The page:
… and then there were none

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Yesterday, chavista muckracker Alberto Nolia called for Henrique Capriles, governor or Miranda and Venezuela’s most popular opposition politician, to be disqualified from running in the 2012 elections.

PSUV strongman Diosdado Cabello, the man Capriles defeated in 2008, is calling for the same.

And Comptroller General Clodosbaldo Russián – the man who can, with one fell swoop of his mighty pen, bar any dangerous opponent from running, no questions asked and no murky due process getting in the way – is pleading for more powers.

As if it wasn’t clear enough yet, chavismo is testing the waters for one of its potential strategies – picking their own contender.

There is little we can do about this, other than worry and plan. But if there was ever an argument to choose the candidate soon, this was it.

If we don’t pick our own candidate, Chávez is going to pick it for us.

The best (and only) thing we can do is raise the cost of this move to Chávez. And it’s much more expensive, politically speaking, to bar the winner of an opposition primary than to bar a potential candidate.

If we don’t speed the plow, if we don’t increase the pressure for primaries soon and raise the cost to those foolishly plotting otherwise, chavismo will knock off any and all of the menacing figures, one by one. Give him enough time and no one will be safe until the only opposition figure left standing is someone completely unelectable.

Primarias ya.

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1 COMMENT

  1. And none of this is being talked about on the news. we’re going straight to hell and it’s all the oppo’s fault. Dinosaurs

  2. “The best (and only) thing we can do is raise the cost of this move to Chávez. And it’s much more expensive, politically speaking, to bar the winner of an opposition primary than to bar a potential candidate.”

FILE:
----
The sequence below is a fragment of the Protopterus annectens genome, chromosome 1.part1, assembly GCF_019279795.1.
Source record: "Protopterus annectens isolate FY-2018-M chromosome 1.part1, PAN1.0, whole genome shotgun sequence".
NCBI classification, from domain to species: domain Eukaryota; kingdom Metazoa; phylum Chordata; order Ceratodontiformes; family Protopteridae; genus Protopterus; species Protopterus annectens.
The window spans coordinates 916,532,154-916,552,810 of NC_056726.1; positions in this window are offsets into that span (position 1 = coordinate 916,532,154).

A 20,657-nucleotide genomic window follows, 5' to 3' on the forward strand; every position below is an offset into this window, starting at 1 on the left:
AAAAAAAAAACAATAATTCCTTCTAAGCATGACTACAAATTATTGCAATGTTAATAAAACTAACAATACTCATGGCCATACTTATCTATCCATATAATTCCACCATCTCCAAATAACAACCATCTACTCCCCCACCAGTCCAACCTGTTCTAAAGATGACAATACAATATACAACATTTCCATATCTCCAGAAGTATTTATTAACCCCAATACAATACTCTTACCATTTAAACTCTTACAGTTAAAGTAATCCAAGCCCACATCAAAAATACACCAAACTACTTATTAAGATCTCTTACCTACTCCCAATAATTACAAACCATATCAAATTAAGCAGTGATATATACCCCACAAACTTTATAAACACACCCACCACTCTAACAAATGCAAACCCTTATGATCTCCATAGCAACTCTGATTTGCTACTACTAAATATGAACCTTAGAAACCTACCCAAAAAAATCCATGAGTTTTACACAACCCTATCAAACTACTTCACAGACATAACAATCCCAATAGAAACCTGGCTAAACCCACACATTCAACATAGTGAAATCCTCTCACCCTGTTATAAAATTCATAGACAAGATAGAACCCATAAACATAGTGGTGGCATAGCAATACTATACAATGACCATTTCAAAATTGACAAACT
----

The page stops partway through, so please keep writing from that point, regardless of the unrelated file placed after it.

Actually, no. If Chavez bars only one guy (aka, the winner of the primaries), he might pretend he has actual reasons for it. But banning 5 guys in contention would leave him without the slightest pretense of a reason to do it.

    In any case, let me state the obvious: this will not end peacefully. No matter what you do. No matter what you try and when you choose whom to do what. THIS WILL NOT END PEACEFULLY. You should do well stop worrying so much about an election that most likely will never happen and start worrying about learning how to use a gun, and start making notes about all the Cubans living in your area.

    • You know, Lackey, such tactics can cause people to get hurt. Badly hurt. Now, if people take up your idea the response from the PSUV will be to arm the population “just in case” people like you want to destabilize the country.

      I guess that you do not live in Venezuela or you would not make such ridiculous comments based on your own paranoia.

      • “You know, Lackey, such tactics can cause people to get hurt. Badly hurt. Now, if people take up your idea the response from the PSUV will be to arm the population “just in case” people like you want to destabilize the country.”

        Will be? Wrong tense Arturo. Already have is more precise.

  3. Yup, looks like Capriles is heading down the Lopez route to political disenfranchisement.